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confusing galaxie 500 owners since 2003

phil skillfully wields his rhetorical sword and asserts that i'm missing the blogclog point. olivier thinks i'm off target as well. before i fully paint myself into a corner, i want to make it clear that i'm not advocating removing blogs links from the general index, but rather i think it might be useful to remove or modify the display of the text of blogs from main page search results. fwiw, via olivier's post, i discovered that nick denton had already contemplated and dismissed this idea.

anyway, both olivier and phil make good points and phil is particularly adept at using my own example to weaken my argument:

"However, someone else (if they are at least half-bright), searching for that phrase because they have a broken window crank on their Galaxie, could go to Eric's weblog, track down the entry, see the magic words "i'm fortunate to have the original shop manual", track down his email address, and ask him if he'd be willing to trade copies of a few pages for some extra parts. That's quite a bit more useful than the other results, offering to sell one car with a missing window, a Galaxie, and yet another car with a particular crankshaft."

olivier generalizes the point and highlights a particular "mode" of searching in which blogs are extremely helpful:

"Well, Google has figured out that blogs are useful pre-surfing resources full of links and context. They don't necessarily think that your weblog is the best end destination for your query, but it's probably a good lead to find an actual page or site to answer it. Blogs and their brethren are good at digging the best of the web (where else do you find the kind of stuff there's on Boing Boing, Memepool or Muxway?) If your blog entry is just one degree of separation from a page that will fulfill a web query, that in itself is valuable."

of course, the weakness of making this argument is that it's dependent on the quality and appropriateness of blogs posts that you are "presifting" through. phil understands this, and it's why he's feeling a little bad about not doing his duty to provide any useful information after finding himself as the authoritative resource for "http error 500". it's a debatable point that as the number of active bloggers increase that the signal in the presifting will remain high. even more importantly - and i have nothing but anectode to support this claim - i don't think that most people want to engage in or "get" this presifting search behavior. it's confusing to them. and anything that is confusing to most users is A Bad Thing for google. evidence of the confusion can be found in andrew brown getting questions about car repair in his blog. and phil ulrich getting comments from pissed off "random searchers", demanding to know, "WHERE IS THE INFO ABOUT (X)? I GOT HERE THRU GOOGLE NOW WHERE IS IT?".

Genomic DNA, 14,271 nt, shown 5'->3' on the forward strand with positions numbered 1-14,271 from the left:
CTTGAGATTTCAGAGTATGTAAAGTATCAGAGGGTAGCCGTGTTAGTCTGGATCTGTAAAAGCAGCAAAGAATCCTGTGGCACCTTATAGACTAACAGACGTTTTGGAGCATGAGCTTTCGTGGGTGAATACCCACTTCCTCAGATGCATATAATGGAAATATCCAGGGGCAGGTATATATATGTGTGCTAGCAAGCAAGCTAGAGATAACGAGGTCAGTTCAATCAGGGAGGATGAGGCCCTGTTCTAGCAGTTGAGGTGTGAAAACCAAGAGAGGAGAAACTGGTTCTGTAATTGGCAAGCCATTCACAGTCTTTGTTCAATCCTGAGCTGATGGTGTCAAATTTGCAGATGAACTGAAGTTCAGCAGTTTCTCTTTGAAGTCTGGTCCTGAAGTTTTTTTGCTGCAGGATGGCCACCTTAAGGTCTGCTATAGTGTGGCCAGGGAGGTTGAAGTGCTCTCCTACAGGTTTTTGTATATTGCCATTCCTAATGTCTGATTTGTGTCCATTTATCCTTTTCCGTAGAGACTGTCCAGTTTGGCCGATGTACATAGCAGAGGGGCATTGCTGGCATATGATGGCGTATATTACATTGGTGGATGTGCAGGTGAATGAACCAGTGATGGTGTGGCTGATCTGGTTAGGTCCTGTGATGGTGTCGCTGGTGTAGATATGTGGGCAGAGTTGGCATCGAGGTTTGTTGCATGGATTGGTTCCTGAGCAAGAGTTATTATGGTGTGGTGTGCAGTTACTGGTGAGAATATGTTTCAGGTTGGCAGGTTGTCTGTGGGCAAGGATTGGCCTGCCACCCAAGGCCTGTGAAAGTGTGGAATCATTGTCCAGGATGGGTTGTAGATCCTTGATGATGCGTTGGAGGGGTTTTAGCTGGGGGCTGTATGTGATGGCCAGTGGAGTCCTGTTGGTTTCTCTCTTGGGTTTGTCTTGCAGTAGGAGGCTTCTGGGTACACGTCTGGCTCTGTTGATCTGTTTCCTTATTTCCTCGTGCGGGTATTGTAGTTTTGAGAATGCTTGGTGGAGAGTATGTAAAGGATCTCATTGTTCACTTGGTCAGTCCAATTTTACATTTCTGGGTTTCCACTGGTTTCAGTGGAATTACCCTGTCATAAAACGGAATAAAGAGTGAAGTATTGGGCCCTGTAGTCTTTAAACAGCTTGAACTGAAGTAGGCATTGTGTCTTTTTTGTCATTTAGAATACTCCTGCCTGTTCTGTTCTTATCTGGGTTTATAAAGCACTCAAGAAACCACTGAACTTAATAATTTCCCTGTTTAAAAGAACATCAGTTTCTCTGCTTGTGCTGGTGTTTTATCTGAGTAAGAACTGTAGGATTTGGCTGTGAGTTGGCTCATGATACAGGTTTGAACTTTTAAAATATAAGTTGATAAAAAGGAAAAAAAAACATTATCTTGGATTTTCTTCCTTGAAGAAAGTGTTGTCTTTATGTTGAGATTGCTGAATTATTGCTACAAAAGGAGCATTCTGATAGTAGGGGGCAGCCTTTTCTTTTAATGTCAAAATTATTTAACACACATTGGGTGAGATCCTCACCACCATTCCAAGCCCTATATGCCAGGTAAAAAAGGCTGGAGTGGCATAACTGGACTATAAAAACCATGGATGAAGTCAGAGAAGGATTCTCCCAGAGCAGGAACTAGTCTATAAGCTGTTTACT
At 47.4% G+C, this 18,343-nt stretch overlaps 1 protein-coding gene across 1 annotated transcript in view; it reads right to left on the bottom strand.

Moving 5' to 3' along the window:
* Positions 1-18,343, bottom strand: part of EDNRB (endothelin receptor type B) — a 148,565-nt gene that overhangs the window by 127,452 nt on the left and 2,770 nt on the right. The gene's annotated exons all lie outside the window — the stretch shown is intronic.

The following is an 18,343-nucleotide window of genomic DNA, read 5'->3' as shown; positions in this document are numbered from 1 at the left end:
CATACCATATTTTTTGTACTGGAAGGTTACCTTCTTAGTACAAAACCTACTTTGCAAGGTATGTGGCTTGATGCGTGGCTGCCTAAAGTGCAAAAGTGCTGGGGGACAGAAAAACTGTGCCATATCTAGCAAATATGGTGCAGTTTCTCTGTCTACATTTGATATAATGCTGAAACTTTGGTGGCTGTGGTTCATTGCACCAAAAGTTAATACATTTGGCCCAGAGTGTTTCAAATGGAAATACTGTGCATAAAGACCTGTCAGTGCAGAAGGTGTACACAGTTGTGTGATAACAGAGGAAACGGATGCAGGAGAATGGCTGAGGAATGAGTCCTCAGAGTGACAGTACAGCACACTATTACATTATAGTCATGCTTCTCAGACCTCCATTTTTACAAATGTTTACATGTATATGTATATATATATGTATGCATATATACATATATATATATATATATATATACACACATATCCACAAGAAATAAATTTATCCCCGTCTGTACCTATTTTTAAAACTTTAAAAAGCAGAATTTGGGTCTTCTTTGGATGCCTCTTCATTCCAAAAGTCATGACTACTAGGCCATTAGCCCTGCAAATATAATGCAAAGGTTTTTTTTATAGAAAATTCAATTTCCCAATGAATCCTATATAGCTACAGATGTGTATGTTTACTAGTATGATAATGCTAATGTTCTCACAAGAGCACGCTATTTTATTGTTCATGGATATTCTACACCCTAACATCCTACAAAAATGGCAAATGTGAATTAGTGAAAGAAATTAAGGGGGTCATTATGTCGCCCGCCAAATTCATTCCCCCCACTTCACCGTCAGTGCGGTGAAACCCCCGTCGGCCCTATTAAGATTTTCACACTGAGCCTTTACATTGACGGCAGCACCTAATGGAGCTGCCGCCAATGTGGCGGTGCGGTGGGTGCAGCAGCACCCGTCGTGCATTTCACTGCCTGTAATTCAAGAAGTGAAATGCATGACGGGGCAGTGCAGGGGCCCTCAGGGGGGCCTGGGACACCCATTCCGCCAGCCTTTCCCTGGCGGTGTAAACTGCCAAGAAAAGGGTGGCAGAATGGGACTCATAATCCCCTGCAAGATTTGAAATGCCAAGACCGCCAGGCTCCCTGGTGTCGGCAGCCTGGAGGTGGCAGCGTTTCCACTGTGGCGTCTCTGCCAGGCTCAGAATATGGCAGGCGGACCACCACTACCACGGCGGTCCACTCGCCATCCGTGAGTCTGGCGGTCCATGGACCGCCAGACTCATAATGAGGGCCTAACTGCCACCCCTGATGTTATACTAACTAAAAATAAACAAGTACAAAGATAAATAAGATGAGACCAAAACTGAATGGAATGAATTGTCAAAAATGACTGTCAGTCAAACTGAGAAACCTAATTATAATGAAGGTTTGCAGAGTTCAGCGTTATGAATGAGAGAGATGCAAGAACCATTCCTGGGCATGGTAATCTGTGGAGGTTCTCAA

to my naive eye, this means something is broken and it's potentially more important to google than placating advertisers. obviously i could be making something out of nothing and artfully taking a few anectdotes out of context, but i suspect that these are early warning signs. maybe google can tweak the algorithm to just devalue blogs, which doesn't feel like The Right Thing To Do. or maybe they could just take blogs text out the general mix [ but not stop milking the pagerank value ] and put them in a separate tab. or maybe they could differentiate the results in a way that is similar to the way they display "traditional" news items when you use a search term that picks up news stories on the general search page. this feels natural to me. maybe jason can put together a smooth mockup.

or maybe i'm full of crap.

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5/20/2003 09:35:00 PM 0 comments


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[ rhetoric ]

"it is hard to be brave," said piglet, sniffing slightly, "when you're only a Very Small Animal." rabbit, who had begun to write very busily, looked up and said: "it is because you are a very small animal that you will be Useful in the adventure before us."

the complete tales & poems of winnie the pooh

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this site chronicles the continuing adventures of my son, odin, who was unexpectedly born on the fourth of july at 25 weeks gestation, weighing 1 pound 7 ounces.

he's quite a fighter and you can always send him a postcard to the most current address listed here if you're inspired by his adventures. see the postcard project/google maps mashup to see a map of the postcards.

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